1

If I execute the test [[ ! (-z "") ]] interactively, or non interactively by bash -c '[[ ! (-z "") ]]', I obtain the same result, that is echo $? gives me 1.

But if I forget a space in the above expression, giving [[ !(-z "") ]], I don't obtain the same result anymore. More precisely,

set -x; [[ !(-z "") ]]; echo $?

gives me

+ [[ -n !(-z ) ]]
+ echo 0
0

while

bash -c 'set -x; [[ !(-z "") ]]; echo $?'

gives me

+ [[ -z '' ]]
+ echo 1
1

So my question is: why interactive and non interactive shells don't give the same expansion, and so the same result in this case (or other similar ones)?

0

It's quite complicated.

At first please note globbing doesn't work inside [[ ]]. If you run something like

set -x; [[ / == /* ]]; echo $?

then you will see /* doesn't expand there like in echo /*.

Now there is extglob shell option. It looks like in your case it's enabled in interactive shells, disabled in non-interactive ones. (Compare Where is bash's “shopt extglob” turned on for my interactive shell?)

If the extglob shell option is enabled using the shopt builtin, several extended pattern matching operators are recognized. […]

!(pattern-list)
Matches anything except one of the given patterns.

(source)

Inside [[ ]] the operator is recognized but it doesn't expand. How do I know? I can make the shell not recognize it:

shopt -u extglob
set -x; [[ !(-z "") ]]; echo $?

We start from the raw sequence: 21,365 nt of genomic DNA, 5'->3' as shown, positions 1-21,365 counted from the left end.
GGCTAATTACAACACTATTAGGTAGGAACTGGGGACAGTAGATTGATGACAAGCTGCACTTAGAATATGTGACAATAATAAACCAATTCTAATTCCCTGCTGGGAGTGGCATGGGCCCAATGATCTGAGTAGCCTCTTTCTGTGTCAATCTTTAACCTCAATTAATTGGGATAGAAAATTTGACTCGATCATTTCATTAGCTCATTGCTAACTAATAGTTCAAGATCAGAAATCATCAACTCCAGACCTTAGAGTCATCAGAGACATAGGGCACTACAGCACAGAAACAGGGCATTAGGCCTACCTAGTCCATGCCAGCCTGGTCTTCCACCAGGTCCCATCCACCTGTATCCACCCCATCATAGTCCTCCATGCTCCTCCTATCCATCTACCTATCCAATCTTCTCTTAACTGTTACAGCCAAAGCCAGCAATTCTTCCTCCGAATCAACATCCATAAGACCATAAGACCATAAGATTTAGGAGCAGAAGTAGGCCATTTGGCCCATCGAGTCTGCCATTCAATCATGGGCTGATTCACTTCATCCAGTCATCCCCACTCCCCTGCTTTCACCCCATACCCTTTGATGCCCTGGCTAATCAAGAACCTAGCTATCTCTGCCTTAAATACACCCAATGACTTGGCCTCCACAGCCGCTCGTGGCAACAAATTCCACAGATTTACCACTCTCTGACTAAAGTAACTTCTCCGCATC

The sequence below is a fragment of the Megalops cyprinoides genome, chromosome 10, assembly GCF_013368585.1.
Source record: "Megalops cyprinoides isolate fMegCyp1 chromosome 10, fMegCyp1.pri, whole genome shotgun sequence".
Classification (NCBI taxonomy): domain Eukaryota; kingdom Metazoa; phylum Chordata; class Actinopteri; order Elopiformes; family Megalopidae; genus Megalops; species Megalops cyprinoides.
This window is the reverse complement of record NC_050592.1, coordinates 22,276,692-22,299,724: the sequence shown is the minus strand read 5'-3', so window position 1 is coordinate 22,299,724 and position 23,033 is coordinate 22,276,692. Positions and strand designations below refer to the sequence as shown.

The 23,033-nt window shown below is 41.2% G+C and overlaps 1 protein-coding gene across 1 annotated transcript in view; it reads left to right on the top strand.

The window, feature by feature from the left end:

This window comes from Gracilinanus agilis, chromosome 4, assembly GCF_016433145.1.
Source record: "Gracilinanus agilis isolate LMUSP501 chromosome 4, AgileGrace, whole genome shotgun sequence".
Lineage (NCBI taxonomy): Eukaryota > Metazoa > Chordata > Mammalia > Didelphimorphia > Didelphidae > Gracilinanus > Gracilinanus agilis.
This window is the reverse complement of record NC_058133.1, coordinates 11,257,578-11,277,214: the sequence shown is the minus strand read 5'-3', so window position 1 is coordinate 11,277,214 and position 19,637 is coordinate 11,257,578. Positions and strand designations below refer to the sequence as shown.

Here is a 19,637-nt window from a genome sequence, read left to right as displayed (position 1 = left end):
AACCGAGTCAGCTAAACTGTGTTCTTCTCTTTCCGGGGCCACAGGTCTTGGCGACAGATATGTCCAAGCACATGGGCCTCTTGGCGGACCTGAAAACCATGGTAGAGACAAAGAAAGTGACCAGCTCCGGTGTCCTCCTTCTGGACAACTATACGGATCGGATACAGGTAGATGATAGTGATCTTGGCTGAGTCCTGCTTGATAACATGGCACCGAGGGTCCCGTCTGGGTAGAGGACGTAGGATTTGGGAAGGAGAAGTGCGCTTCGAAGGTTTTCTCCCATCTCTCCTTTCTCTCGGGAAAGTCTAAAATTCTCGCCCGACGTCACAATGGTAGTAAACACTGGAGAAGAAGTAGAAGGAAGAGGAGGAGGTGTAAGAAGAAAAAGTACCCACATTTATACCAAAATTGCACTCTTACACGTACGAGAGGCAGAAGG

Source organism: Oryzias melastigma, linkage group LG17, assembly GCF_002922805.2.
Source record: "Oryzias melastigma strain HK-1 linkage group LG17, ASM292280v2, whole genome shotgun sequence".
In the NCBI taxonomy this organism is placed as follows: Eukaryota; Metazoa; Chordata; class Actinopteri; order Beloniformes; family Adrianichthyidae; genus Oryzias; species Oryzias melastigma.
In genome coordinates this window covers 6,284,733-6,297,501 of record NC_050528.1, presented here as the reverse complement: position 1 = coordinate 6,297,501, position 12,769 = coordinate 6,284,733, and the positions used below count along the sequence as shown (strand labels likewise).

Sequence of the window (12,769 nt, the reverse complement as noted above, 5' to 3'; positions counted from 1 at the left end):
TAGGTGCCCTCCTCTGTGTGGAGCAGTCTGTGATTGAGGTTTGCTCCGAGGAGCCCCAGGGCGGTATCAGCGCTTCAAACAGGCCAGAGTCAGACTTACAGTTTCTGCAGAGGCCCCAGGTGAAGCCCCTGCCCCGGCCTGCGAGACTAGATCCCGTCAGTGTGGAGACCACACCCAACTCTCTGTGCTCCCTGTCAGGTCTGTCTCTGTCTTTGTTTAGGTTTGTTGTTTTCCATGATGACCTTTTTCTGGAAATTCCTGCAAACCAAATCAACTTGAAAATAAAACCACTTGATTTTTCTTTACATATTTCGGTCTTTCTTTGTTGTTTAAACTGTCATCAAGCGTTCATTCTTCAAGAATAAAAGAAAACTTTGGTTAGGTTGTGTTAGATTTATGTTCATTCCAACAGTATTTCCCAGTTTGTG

Now I get -bash: !: event not found. This indicates ! has different meaning:

!
Start a history substitution, except when followed by a space, tab, the end of the line, = or ( (when the extglob shell option is enabled using the shopt builtin).

(source)

This differs between interactive and non-interactive shells:

When the shell is running interactively, it changes its behavior in several ways.

[…]
7. Command history […] and history expansion […] are enabled by default.

(source)

Next step is to disable history:

shopt -u extglob
set +o history
set -x; [[ !(-z "") ]]; echo $?

And here you go, the result is like in your non-interactive shell.


Can we do this the other way around? Can we make a non-interactive shell behave like an interactive one?

At first let's check what happens when a new shell is forced to be interactive:

bash -ic 'set -x; [[ !(-z "") ]]; echo $?'

It behaves as expected, like your interactive shell. Now let's enable extglob for non-interactive shell:

bash -c 'shopt -s extglob; set -x; [[ !(-z "") ]]; echo $?'

And it doesn't work! It still behaves like your non-interactive shell with extglob disabled. The explanation is simple, yet not obvious: globbing is performed for the entire line before shopt does its job. When the option gets changed it's already too late. Let's split the command into two lines then:

bash -c 'shopt -s extglob
         set -x; [[ !(-z "") ]]; echo $?'

Now it behaves like your interactive shell.


The last mystery is this:

+ [[ -n !(-z ) ]]

Where did -n come from in your interactive shell? My hypothesis is based on the observation that [[ "random-string" ]] is treated as [[ -n "random-string" ]] (check it with set -x). I guess when you run [[ !(-z "") ]] and extglob is enabled, the fact that the !( ) operator is recognized but not expanded makes the entire !(-z "") string stay there as one word, i.e. your command becomes something like

set -x; [[ "!(-z )" ]]; echo $?

This command (in interactive or non-interactive shell) behaves like the one you run in the interactive shell.

Your Answer

By clicking “Post Your Answer”, you agree to our terms of service, privacy policy and cookie policy

Not the answer you're looking for? Browse other questions tagged or ask your own question.